My dream of winning an Irish pub is given a tough reality check – “The Night Swimmer” by Matt Bondurant

September 27, 2012 at 10:22 pm Leave a comment

“The Night Swimmer” by Matt Bondurant, Published in 2012

If you look through my blog you will see that I don’t say this a lot but WOW, I thought this book was amazing.  I will say that I was confused at the end and really wish someone who read it would explain some things to me (these are my shortcomings as a reader not a reflection of the writing). BUT this book is truly well written, well crafted and engaging. I loved it. I now have a huge crush on Bondurant’s writing.

Elly and Fred Bulkington are just middle class folk in their early 30s living in Vermont.  Fred works for a product developer and begins seeking a change when a co-worker dies in the Towers on 9/11. Elly is a swimmer with a bizarre physical condition, an extra layer of fat under her skin, that allows her to swim in cold water that would send the average person into hypothermia.  Fred enters a dart competition hosted by Murphy’s and wins a pub in County Cork, Ireland.  And with that Elly and Fred move to Baltimore, Ireland to live a picturesque life of running a pub and swimming in cold waters. But of course, that is not to be.

When they arrive Elly and Fred discover that the town where their pub “The NightJar” is and Cape Clear island off of Baltimore are full of people who don’t like blow-ins (anyone who isn’t native to the area).  Settling into their new life, Fred tries to make money running the pub and Elly begins swimming in the cold waters of the North Atlantic.  However very quickly both begin to withdraw into themselves, Fred into his drinking and his myriad of projects while Elly becomes obsessed with swimming to the Fastnet lighthouse in a treacherous stretch of water.  Both become dangerously narrow-minded in their quests and lose sight of each other in the process- a lonely endeavor on all fronts. Bondurant also weaves in the story of Highlander the goat farmer and the Corrigans who control everything in Baltimore and Cape Clear illustrating the conflict between progress and the limiting power of the “good ole boys” mentality.  There is a myriad of other characters and side stories as well that round out this story beautifully.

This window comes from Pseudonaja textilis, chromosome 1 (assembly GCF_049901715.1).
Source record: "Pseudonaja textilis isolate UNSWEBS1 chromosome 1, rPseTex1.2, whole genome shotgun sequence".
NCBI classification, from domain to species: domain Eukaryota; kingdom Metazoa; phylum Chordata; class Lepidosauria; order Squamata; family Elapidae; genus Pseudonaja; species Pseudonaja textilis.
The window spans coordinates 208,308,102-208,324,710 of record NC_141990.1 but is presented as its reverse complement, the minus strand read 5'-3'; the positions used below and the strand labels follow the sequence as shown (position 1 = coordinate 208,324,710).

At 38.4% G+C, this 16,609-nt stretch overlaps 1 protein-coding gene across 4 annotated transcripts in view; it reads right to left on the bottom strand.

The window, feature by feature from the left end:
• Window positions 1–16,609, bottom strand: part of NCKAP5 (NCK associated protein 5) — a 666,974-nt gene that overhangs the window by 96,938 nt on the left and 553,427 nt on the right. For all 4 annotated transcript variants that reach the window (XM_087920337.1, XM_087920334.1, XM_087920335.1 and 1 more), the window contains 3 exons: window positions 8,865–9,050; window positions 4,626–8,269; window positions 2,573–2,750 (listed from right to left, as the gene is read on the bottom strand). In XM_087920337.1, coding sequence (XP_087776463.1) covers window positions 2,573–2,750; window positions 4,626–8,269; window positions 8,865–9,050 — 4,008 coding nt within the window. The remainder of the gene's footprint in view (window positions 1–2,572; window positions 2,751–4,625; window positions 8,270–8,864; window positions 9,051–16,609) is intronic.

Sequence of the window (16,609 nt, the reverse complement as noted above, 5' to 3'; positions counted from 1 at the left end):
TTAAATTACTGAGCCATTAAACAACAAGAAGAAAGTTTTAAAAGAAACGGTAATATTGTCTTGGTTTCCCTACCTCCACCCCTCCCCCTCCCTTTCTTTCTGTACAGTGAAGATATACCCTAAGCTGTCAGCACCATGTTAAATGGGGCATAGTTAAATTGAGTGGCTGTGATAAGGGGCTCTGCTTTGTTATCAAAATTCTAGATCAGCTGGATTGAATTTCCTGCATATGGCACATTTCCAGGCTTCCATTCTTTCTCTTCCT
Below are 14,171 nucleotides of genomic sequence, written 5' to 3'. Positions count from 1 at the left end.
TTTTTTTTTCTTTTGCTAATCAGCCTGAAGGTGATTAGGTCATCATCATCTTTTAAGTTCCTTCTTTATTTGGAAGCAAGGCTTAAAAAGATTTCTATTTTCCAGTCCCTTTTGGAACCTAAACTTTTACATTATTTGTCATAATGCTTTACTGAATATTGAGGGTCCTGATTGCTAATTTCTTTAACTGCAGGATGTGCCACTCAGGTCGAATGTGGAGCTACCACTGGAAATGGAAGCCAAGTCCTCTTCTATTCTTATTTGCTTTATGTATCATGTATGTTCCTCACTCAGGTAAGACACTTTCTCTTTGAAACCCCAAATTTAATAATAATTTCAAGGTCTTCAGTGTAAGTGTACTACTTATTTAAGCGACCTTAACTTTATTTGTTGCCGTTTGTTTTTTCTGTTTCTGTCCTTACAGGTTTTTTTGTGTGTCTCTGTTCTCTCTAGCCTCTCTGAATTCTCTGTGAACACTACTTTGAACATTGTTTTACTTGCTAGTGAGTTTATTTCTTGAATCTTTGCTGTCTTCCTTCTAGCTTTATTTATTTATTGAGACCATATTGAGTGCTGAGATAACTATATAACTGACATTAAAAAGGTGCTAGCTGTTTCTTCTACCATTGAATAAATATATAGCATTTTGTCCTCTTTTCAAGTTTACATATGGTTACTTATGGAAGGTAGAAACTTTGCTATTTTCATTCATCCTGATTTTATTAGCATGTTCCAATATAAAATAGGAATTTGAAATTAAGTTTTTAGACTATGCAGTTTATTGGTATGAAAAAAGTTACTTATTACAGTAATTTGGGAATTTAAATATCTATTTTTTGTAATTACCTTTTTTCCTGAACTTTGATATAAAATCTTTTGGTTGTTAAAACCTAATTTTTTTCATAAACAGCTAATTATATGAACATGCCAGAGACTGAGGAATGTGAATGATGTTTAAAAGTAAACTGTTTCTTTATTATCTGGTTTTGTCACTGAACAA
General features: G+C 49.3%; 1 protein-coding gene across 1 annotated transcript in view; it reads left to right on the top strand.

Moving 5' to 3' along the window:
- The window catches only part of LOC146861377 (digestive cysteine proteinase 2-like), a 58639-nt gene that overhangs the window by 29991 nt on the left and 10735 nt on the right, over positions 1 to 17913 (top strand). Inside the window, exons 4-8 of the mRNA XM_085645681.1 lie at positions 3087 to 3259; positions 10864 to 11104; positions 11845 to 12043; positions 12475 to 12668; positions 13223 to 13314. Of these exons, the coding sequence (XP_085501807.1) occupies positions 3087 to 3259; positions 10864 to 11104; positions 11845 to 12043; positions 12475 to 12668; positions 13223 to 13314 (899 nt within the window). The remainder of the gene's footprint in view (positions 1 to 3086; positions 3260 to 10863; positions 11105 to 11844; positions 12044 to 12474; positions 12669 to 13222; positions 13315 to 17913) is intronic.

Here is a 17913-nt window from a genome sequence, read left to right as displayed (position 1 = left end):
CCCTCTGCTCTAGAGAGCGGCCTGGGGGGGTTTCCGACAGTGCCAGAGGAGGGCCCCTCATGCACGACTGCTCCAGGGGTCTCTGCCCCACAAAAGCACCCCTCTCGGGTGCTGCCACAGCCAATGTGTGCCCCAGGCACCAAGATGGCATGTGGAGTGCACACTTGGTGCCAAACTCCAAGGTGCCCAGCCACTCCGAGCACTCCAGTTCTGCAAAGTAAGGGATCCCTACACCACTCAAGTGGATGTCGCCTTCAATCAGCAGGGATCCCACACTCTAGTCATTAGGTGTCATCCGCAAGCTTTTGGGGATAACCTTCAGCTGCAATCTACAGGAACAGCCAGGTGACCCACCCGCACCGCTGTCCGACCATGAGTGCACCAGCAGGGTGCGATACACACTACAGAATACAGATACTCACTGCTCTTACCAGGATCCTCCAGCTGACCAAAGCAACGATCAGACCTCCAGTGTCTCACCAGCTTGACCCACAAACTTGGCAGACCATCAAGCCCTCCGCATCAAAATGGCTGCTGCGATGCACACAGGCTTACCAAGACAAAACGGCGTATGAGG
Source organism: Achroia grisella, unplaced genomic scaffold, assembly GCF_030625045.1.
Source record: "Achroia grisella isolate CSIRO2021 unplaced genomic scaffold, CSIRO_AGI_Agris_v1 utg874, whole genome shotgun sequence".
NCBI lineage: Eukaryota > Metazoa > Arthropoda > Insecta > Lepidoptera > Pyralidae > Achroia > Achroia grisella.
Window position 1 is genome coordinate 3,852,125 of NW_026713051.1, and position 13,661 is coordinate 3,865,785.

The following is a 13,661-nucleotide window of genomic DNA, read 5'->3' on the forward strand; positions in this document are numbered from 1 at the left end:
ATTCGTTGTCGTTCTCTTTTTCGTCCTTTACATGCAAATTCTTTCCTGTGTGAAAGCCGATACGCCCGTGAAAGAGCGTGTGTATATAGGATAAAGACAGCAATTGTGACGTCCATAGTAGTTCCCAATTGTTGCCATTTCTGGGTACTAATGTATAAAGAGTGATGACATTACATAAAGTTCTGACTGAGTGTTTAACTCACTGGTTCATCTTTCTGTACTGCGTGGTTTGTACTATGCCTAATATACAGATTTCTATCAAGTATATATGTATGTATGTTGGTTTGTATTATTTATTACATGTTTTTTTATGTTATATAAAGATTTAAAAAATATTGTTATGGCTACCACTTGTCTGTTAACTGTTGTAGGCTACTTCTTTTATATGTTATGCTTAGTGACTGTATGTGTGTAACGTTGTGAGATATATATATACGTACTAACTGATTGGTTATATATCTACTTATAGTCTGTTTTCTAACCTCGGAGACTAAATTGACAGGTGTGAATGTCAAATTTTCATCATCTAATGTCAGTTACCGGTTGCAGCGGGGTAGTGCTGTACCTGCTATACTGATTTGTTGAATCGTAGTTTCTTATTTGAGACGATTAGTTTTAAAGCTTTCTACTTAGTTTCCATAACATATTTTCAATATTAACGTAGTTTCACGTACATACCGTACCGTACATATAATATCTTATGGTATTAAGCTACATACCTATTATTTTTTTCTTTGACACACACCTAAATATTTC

The characters of Bondurant’s creation are quirky, eerie but endearing – their stories are a pitch perfect mix of Irish mysticism, extreme heartbreak, and isolation.  In some ways all of the characters are like the  nocturnal Nightjar birds that will feed “gorging themselves to the point of exhaustion, and they drop from the sky like furred stones.” They will make bad choices based on a narrow-mindedness and cling to those choices even unto death.

Apart from his characters, Bondurant’s descriptions of the landscape are compelling but his writing is at his best when he describes Elly’s swims in the open water of the Atlantic.  It is an amazing examination of the vastness around the swimmer as she battles the elements with the limitations of her body – it is not a necessary battle but for some reason it seems strangely essential.  It is also an illustration of not only Elly but the nature of the people around her who are as self-destructive in perhaps even more dangerous ways.  And as Bondurant quotes from the Journals of John Cheever “when the beginnings of self-destruction enter the heart it seems no bigger than a grain of sand.” But clearly, as Bondurant illustrates, the growth of the self-destructive nature is exponential and it is powerful.

The Night Swimmer

Other reviews of “The Night Swimmer” to check out:

From BookPeople’s Blog

From Young Cousin Tim

From J.P. Bohannon

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Entry filed under: September 2012 reads. Tags: , , .

Where crazy meets brilliance: “Leaving Van Gogh: A Novel” by Carol Wallace Ah love, true love – “Gone Girl” by Gillian Flynn

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There is some great literature out there, but there is a lot of bad literature as well. We shouldn't all have to read it. These are my recommendations and thoughts about the books I read.

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